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Spells, threats, and dragons: The secret messages of Viking runestones - Jesse Byock

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With their navigational skills and advanced longships, the Vikings sustained their seafaring for over 300 years. But for all their might, they left few monuments. Instead, fragments of stone, bark and bone found in the sites of ancient settlements provide the keys to their culture. Many of these objects are inscribed with Old Norse written in runic letters. Jesse Byock explores the ancient language.

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Meet The Creators

  • Director Lisa LaBracio
  • Educator Jesse Byock
  • Narrator Bethany Cutmore-Scott
  • Illustrator Lisa LaBracio
  • Animation Assistant Ricardo Delarosa
  • Sound Designer Weston Fonger
  • Director of Production Gerta Xhelo
  • Editorial Producer Alex Rosenthal
  • Producer Bethany Cutmore-Scott
  • Associate Editorial Producer Elizabeth Cox
  • Script Editor Iseult Gillespie
  • Fact-Checker Joseph Isaac
  • See more
Additional Resources for you to Explore
Ancient Scandinavians wrote in runes, and surviving runic inscriptions are a main source of social, historical, and linguistic information. Runes are an alphabet, not a pictographic or a syllabic script. Just as we might call our alphabet the ABCs, the runic alphabet was composed of runic letters and called the futhark, named after the first six runes or runic characters, FUÞARK. Runes were carved on wood, stone, bone, antler, and metal. They are found on weapons, jewelry, everyday items, wood, and bark. Runes were used for identification, commemoration, messages, and magic. Runic inscriptions are the closest written sources to the speech of the Viking Age. For more on runes, old Norse, pronunciation and Viking history, check out this website.

The earliest runes date to the first century CE, and runes were then used in Scandinavia for the next 1300 years or more. Almost surely, runes were adapted from writing systems employed in the Roman Empire. At that time, there was considerable contact between the Roman world and Germanic peoples. Speakers of Proto-Norse and other Germanic languages probably adapted the letters of either Latin or Northern Italic alphabets to fit the sounds of their own languages. They modified the letters in order to make them more suitable for carving.

Those who designed the runes used straight strokes, a feature which worked well with wood grain and on stones. Messages were usually short due to the limitations imposed by pieces of wood, strips of bark, bones, or tablets of wax. The use of pen and ink and the art of preparing pages of vellum for manuscripts were unknown in Scandinavia before the conversion to Christianity.
Runes were common in Viking times, and the Norse often left traces of their runic writing where they traveled. Spelling was not standardized and letters were often left out of words. For example, - m- is missing from the word kubl (= kumbl) and -n- from kunukR (= konungr) in King Gorm’s stone pictured above and translated in the reading selection below. Rune carvers sounded out words, and missing letters sometimes reflect lightly pronounced sounds that were easily dropped. Words were abbreviated and word divisions often missing. Modern runologists sometimes differ on how to translate an inscription.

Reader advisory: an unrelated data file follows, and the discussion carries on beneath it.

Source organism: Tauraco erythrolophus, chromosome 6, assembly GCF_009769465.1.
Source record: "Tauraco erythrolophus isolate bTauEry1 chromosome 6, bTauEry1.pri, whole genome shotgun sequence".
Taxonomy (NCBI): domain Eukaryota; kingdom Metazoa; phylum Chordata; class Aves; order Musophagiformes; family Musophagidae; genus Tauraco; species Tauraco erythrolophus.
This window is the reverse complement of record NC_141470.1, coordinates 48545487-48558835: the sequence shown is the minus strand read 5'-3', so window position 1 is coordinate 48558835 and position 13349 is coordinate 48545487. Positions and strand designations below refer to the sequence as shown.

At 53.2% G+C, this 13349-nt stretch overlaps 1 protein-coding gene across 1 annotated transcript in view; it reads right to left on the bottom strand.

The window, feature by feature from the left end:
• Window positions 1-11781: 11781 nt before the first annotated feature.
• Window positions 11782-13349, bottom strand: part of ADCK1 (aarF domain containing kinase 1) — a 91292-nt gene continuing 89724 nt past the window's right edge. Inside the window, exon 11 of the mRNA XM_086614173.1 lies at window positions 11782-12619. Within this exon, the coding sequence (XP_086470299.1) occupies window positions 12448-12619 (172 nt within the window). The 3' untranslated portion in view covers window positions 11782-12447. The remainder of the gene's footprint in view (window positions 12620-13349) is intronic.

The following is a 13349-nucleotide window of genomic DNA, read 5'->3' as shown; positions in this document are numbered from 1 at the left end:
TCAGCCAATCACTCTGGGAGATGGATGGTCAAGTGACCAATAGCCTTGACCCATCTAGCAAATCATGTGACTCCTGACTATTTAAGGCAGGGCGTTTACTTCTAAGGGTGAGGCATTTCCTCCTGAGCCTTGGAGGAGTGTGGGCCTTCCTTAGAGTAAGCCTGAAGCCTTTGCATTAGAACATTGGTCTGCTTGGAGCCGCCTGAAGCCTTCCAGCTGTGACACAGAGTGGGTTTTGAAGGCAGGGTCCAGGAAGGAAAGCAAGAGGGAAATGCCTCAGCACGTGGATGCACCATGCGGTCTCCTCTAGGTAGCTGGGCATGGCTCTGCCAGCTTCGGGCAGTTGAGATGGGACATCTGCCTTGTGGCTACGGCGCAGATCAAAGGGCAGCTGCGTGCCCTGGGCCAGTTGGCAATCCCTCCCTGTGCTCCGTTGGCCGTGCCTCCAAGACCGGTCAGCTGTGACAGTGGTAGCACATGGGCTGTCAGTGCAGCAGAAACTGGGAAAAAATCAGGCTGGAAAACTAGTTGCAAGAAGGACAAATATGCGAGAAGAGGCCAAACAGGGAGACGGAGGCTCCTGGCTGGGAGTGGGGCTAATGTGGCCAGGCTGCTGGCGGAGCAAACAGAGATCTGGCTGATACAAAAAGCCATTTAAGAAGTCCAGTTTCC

Runes were carved by members of all social classes, but property owners most frequently paid for and raised runestones. Many runestones honor the dead, and they often indicate the wealth and authority of those who erected the monuments. Inscriptions proclaim family relationships, authority, inheritance and property claims. Runestones, such as those at Jelling, announce the claims of aristocrats and royalty. Runes were sometimes written in poetic meter (see the runic verses and runestones in Viking Language 2: The Old Norse Reader). Note that the following runic passage employs two -r runes: r and z. These two characters were sometimes used in the same inscription 

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About TED-Ed Animations

TED-Ed Animations feature the words and ideas of educators brought to life by professional animators. Are you an educator or animator interested in creating a TED-Ed Animation? Nominate yourself here »

Meet The Creators

  • Director Lisa LaBracio
  • Educator Jesse Byock
  • Narrator Bethany Cutmore-Scott
  • Illustrator Lisa LaBracio
  • Animation Assistant Ricardo Delarosa
  • Sound Designer Weston Fonger
  • Director of Production Gerta Xhelo
  • Editorial Producer Alex Rosenthal
  • Producer Bethany Cutmore-Scott
  • Associate Editorial Producer Elizabeth Cox
  • Script Editor Iseult Gillespie
  • Fact-Checker Joseph Isaac
  • See more